Many of us recognize the importance of protecting our dogs and cats against fleas and ticks, but how do we know how to best choose a preventative? Read on as Jessica Vogelsang, DVM tells us about some of the most popular forms of flea and tick preventatives, how they work and what lifestyles they best accommodate.
Flea collars are placed around the neck of a pet and left in place for long term flea and tick control. Flea and tick collars are neurotoxic to insects. Some work by emitting a gas that repels fleas and parasites in the neck region, while others emit ingredients that are absorbed and spread through the skin, similar to how spot-ons (or topical preventatives) work.
Flea collars are great for pets that have been resistant in the past to spot-ons or oral preventatives. They also come in a few different kinds of colors in case you want your pet to be fashionable with their flea and tick preventatives.
Spot-ons (or topical preventatives) are insecticides that come in a small tube of liquid. The product is applied directly to the skin, usually over the shoulder blades or down the back. Spot-ons contain ingredients that are neurotoxins specific to adult parasites. Some products also contain ingredients to prevent larvae from developing. The oily liquid in which the medication is dissolved helps spread the product over the surface of the skin to the sebaceous glands.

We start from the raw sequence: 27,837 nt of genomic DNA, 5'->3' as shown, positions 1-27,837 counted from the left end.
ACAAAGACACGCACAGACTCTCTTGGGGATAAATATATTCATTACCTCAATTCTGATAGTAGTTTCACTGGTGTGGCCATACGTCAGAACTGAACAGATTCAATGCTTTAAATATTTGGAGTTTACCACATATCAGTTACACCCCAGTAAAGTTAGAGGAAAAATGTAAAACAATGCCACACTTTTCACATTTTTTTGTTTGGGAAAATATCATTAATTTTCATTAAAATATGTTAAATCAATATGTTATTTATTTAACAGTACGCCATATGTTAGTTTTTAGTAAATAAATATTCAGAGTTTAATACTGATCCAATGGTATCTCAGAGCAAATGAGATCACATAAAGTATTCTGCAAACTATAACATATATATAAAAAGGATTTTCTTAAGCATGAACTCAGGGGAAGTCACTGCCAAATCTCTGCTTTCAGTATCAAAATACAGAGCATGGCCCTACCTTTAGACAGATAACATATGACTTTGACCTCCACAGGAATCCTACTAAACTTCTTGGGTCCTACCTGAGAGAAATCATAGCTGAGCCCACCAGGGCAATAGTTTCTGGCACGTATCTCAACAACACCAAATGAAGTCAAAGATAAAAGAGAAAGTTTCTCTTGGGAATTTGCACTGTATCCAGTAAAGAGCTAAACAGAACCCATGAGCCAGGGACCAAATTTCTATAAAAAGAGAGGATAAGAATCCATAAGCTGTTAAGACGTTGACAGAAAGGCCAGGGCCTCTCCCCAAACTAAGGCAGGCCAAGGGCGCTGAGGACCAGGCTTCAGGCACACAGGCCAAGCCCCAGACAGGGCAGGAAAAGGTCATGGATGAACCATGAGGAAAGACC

Spot-ons are very convenient to use and is a great option if your pet prefers not to wear a collar. Spot-ons will continue to work even if your cat or dog is bathed or goes swimming. The ingredient is also released over several weeks’ time, so read the instructions and use as directed.
Oral flea and tick medications usually come in the form of pills, tablets or chewables. These medications are then absorbed and secreted into the sebaceous glands and deliver the neurotoxic ingredients to the parasites.
Oral medications are great alternative for pets owners that don’t want to use collars or spot-ons. Most products are flavored, so there is often little issue with animals refusing the medication. However, you can always hide the medication in another food product, too. Oral medications are also preferred by some pet owners because they do not need to be isolated from other pets or children after administration.
Your vet is an excellent resource of information for the current flea and tick preventatives on the market. They can also help make product recommendations based on your pet’s health history and lifestyle. Even more important, they can instruct you on the proper way to administer the medication. Remember, some medications are specifically formulated for dogs or cats and are not meant to be used interchangeably.